- Publish Date
- Sunday, 24 September 2017, 9:02AM
It may be one of the channel's most popular programmes but it wasn't onscreen purely for entertainment.
"We're actually catching people," Lemoto, who has been in the police force for 21 years, said.
"We normally put things on the show because we need the public's help. We genuinely need leads from the public to continue with the investigation."
He estimated that the number of arrests made as a result of cases appearing on the show was actually much higher than 582 because sometimes police in the field didn't have time to give Police Ten7 producers feedback about how information from viewers helped them solve a crime.
Information from tipsters also helped build cases that lead to another 332 arrests.
Many of the alleged offenders were caught after a friend or family member - usually a mum, dad or aunty - saw them on Police Ten7's "most wanted" segment or identified them as being the person responsible for the "crime of the week" and contacted police.
Others handed themselves in after being profiled on the show.
One young man was watching Police Ten7 with his dad in 2016 when he appeared as a "wanted face" on the show. His father packed him a toothbrush and spare pair of underwear and marched him off to the local station to spend the night in the cells.
Lemoto said people often reported their loved ones - who were sometimes committing crime because of drugs problems or bad environments - because they wanted to get them help and the only way to do that was through the police.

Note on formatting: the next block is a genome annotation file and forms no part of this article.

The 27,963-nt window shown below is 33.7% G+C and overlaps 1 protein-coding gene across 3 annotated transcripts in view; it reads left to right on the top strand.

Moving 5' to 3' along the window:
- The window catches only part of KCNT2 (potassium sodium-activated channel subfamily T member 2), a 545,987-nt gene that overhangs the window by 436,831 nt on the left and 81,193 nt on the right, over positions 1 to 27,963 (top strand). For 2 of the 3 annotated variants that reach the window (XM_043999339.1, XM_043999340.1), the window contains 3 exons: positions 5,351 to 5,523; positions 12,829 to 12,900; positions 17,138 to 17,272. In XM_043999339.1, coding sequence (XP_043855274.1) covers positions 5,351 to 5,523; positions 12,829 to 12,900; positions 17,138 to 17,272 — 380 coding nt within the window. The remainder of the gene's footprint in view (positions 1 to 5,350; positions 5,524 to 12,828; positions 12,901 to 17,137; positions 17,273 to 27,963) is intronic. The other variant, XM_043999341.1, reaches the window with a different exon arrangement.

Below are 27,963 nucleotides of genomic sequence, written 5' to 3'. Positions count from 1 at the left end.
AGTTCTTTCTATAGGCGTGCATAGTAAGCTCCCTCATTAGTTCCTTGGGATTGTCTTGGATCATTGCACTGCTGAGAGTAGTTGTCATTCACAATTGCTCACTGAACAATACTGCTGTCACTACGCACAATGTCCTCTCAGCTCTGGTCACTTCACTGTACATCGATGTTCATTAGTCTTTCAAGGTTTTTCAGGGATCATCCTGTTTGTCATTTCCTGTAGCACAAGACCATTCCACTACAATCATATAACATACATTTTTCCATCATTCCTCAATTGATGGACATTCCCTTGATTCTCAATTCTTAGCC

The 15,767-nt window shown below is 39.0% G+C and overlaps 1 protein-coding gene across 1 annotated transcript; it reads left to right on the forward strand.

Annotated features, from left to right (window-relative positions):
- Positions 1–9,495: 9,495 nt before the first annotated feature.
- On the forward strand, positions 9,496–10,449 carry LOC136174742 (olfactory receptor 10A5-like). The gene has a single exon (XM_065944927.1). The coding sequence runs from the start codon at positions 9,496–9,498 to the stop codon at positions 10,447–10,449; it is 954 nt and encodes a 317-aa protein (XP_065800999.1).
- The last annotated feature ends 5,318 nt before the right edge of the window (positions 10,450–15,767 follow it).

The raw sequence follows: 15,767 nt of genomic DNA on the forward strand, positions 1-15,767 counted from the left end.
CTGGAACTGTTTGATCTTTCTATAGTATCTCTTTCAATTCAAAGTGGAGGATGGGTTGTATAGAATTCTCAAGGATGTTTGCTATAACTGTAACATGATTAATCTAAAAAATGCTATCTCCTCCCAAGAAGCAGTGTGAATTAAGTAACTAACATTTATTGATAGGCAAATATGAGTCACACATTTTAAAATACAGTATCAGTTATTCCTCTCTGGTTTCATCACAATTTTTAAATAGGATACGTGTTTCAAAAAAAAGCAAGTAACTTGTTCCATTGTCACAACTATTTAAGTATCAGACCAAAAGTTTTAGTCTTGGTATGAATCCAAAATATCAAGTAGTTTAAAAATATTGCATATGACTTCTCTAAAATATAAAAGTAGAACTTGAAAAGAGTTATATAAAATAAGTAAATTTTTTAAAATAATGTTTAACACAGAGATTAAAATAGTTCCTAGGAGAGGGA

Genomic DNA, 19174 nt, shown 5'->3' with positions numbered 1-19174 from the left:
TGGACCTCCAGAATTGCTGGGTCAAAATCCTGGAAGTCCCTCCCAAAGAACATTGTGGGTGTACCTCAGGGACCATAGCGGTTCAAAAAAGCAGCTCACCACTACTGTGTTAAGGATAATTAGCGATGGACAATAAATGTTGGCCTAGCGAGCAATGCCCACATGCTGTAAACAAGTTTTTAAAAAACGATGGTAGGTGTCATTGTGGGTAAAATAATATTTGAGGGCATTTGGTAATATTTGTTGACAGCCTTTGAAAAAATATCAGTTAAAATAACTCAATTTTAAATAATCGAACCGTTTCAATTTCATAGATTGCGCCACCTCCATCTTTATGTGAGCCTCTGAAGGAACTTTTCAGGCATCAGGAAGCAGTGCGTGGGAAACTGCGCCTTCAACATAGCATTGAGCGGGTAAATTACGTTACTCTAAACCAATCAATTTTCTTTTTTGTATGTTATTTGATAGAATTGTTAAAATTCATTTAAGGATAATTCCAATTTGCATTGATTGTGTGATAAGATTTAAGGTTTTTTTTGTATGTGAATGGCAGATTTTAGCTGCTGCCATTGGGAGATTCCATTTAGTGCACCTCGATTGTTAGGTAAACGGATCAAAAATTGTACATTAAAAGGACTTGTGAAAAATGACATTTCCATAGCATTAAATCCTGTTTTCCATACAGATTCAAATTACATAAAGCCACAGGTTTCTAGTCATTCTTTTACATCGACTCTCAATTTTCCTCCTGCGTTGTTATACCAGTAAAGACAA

"It's not because they want to see them in trouble, I don't think anyone wants to get a family member or a friend in trouble.
Police Ten7's highlights
• At least 582 arrests have been made as a direct result of the show
• Information provided by viewers also helped police build cases that lead to another 332 arrests, so in total information indirectly or directly helped make 914 arrests
• 2423 serious cases and "wanted faces" profiled
• Season 22, which aired in 2015, was the most successful to date, directly leading to 79
• Footage of police officer Sergeant Guy Baldwin telling an alleged car thief eating a meat pie to "always blow on the pie" went viral in 2009 and made international headlines
• Information from several callers has helped police investigating the murder of Tirau woman Roma James after an appeal to the public about the case aired on Police Ten7 last month
This article was first published on nzherald.co.nz and is republished here with permission.